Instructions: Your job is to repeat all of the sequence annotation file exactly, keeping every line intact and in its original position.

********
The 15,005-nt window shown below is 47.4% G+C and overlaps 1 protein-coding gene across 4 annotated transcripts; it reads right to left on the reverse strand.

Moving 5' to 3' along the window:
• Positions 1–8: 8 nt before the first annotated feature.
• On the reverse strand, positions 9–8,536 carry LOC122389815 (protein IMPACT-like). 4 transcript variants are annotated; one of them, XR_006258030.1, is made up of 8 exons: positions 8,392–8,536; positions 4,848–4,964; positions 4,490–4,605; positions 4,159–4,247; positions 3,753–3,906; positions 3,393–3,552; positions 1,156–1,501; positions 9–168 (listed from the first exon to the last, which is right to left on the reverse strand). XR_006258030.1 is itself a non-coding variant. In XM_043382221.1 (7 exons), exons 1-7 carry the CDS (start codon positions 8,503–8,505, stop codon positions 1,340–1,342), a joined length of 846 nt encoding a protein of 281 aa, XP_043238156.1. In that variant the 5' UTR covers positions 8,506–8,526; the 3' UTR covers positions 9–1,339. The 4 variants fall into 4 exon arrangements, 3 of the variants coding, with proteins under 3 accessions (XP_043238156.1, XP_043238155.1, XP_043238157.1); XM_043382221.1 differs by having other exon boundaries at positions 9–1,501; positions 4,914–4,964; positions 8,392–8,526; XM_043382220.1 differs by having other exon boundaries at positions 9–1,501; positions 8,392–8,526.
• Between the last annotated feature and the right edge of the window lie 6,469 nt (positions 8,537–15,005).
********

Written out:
The 15,005-nt window shown below is 47.4% G+C and overlaps 1 protein-coding gene across 4 annotated transcripts; it reads right to left on the reverse strand.

Moving 5' to 3' along the window:
• Positions 1–8: 8 nt before the first annotated feature.
• On the reverse strand, positions 9–8,536 carry LOC122389815 (protein IMPACT-like). 4 transcript variants are annotated; one of them, XR_006258030.1, is made up of 8 exons: positions 8,392–8,536; positions 4,848–4,964; positions 4,490–4,605; positions 4,159–4,247; positions 3,753–3,906; positions 3,393–3,552; positions 1,156–1,501; positions 9–168 (listed from the first exon to the last, which is right to left on the reverse strand). XR_006258030.1 is itself a non-coding variant. In XM_043382221.1 (7 exons), exons 1-7 carry the CDS (start codon positions 8,503–8,505, stop codon positions 1,340–1,342), a joined length of 846 nt encoding a protein of 281 aa, XP_043238156.1. In that variant the 5' UTR covers positions 8,506–8,526; the 3' UTR covers positions 9–1,339. The 4 variants fall into 4 exon arrangements, 3 of the variants coding, with proteins under 3 accessions (XP_043238156.1, XP_043238155.1, XP_043238157.1); XM_043382221.1 differs by having other exon boundaries at positions 9–1,501; positions 4,914–4,964; positions 8,392–8,526; XM_043382220.1 differs by having other exon boundaries at positions 9–1,501; positions 8,392–8,526.
• Between the last annotated feature and the right edge of the window lie 6,469 nt (positions 8,537–15,005).